Sarkin saw the movie Shine recently and felt in some ways he was watching his own story, “the story of a guy who has artistic yearnings, however, he undergoes some transformative event [that] changes everything about the way he relates to his art. It’s very intriguing to me how you bring something to the table, and then the table is altered dramatically, and then the thing you bring to the table is altered dramatically, as well.” The aftermath of his stroke would be unbearable, and his art would be impossible, he says, were it not for family support, especially from his wife, who has stuck by him through every exasperating incident, who “handles our finances and all the driving and all the stuff it takes to deal with a family.” Sarkin says, “Because my feet are grounded in the earth by my wife, I’m allowed to have my head in the clouds.”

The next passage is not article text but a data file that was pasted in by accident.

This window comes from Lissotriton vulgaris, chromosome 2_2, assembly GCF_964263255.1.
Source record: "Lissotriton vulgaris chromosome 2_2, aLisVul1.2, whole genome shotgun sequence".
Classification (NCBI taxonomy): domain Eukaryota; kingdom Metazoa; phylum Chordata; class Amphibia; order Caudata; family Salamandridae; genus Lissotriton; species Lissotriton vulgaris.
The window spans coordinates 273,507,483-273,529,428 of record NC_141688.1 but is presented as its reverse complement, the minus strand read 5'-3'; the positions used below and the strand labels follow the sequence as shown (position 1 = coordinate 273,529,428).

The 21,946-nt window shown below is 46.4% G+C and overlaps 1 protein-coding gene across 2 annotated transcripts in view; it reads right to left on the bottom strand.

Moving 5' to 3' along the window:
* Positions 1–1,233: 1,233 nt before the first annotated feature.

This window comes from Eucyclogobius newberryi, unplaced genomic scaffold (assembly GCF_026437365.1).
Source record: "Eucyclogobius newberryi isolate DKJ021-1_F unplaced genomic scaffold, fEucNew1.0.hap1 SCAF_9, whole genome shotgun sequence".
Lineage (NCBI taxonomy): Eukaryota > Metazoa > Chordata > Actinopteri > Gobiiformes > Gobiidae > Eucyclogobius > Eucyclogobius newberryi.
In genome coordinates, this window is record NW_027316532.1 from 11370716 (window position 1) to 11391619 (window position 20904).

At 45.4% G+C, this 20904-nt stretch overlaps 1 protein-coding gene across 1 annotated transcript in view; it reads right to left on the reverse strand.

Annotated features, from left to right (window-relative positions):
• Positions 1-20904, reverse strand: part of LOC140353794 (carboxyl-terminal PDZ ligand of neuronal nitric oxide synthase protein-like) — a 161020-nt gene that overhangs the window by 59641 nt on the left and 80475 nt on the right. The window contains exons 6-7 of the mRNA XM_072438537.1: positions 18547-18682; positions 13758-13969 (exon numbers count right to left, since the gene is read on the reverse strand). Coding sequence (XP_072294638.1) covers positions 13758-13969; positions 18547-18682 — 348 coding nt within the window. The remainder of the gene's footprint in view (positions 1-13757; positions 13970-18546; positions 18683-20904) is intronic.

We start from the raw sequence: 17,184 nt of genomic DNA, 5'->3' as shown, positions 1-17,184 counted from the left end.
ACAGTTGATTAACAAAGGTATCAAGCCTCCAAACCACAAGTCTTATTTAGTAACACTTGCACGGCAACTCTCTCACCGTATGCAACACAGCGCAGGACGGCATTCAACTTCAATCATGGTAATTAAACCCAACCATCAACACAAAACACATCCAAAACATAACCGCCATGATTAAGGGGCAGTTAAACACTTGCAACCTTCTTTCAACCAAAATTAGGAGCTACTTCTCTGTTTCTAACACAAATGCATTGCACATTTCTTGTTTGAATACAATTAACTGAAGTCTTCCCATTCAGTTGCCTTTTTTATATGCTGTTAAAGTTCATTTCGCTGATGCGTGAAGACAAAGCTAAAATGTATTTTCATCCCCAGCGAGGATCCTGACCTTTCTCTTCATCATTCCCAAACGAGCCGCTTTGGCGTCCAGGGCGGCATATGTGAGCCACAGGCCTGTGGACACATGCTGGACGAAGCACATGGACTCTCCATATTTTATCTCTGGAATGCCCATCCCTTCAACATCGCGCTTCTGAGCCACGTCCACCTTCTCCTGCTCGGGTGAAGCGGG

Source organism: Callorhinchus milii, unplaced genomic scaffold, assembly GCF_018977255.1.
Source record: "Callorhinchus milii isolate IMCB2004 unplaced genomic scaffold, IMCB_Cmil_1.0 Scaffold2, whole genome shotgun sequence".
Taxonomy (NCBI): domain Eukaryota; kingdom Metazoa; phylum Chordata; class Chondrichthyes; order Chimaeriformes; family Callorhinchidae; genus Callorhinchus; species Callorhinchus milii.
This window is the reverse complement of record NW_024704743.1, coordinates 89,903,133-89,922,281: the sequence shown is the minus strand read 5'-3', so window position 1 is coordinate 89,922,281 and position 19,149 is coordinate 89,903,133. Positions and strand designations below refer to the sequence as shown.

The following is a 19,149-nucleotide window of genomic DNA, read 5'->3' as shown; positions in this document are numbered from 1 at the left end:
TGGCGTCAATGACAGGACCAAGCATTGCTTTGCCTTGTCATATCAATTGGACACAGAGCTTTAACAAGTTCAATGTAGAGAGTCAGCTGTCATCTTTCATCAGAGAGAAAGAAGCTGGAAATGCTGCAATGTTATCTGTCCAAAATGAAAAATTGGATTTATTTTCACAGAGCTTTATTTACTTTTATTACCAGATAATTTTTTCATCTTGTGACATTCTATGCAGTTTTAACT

Despite his artistic success since his trauma, Sarkin says, “I would give anything in the world not to have had a head stroke. But I did. And as my Mom says, ‘When your life gives you a lemon, you make lemonade.’ You have to use that. Promise?'”

Sarkin’s website.